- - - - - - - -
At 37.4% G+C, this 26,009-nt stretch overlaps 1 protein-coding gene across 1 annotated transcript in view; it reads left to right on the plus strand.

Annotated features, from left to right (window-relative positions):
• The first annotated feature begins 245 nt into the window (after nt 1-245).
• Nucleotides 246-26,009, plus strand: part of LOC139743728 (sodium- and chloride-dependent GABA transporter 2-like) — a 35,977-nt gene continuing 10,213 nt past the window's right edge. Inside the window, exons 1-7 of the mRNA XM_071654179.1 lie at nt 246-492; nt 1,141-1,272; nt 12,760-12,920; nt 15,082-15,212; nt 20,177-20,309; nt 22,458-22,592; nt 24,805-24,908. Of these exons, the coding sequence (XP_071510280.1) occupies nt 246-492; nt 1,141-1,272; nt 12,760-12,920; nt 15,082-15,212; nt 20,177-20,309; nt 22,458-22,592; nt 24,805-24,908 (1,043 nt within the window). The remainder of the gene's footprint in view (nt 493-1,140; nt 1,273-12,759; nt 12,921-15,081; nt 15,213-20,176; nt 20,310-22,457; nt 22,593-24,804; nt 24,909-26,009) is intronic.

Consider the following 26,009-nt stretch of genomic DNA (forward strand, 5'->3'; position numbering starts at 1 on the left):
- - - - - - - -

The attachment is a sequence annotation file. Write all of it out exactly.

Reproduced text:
At 37.4% G+C, this 26,009-nt stretch overlaps 1 protein-coding gene across 1 annotated transcript in view; it reads left to right on the plus strand.

Annotated features, from left to right (window-relative positions):
• The first annotated feature begins 245 nt into the window (after nt 1-245).
• Nucleotides 246-26,009, plus strand: part of LOC139743728 (sodium- and chloride-dependent GABA transporter 2-like) — a 35,977-nt gene continuing 10,213 nt past the window's right edge. Inside the window, exons 1-7 of the mRNA XM_071654179.1 lie at nt 246-492; nt 1,141-1,272; nt 12,760-12,920; nt 15,082-15,212; nt 20,177-20,309; nt 22,458-22,592; nt 24,805-24,908. Of these exons, the coding sequence (XP_071510280.1) occupies nt 246-492; nt 1,141-1,272; nt 12,760-12,920; nt 15,082-15,212; nt 20,177-20,309; nt 22,458-22,592; nt 24,805-24,908 (1,043 nt within the window). The remainder of the gene's footprint in view (nt 493-1,140; nt 1,273-12,759; nt 12,921-15,081; nt 15,213-20,176; nt 20,310-22,457; nt 22,593-24,804; nt 24,909-26,009) is intronic.

Consider the following 26,009-nt stretch of genomic DNA (forward strand, 5'->3'; position numbering starts at 1 on the left):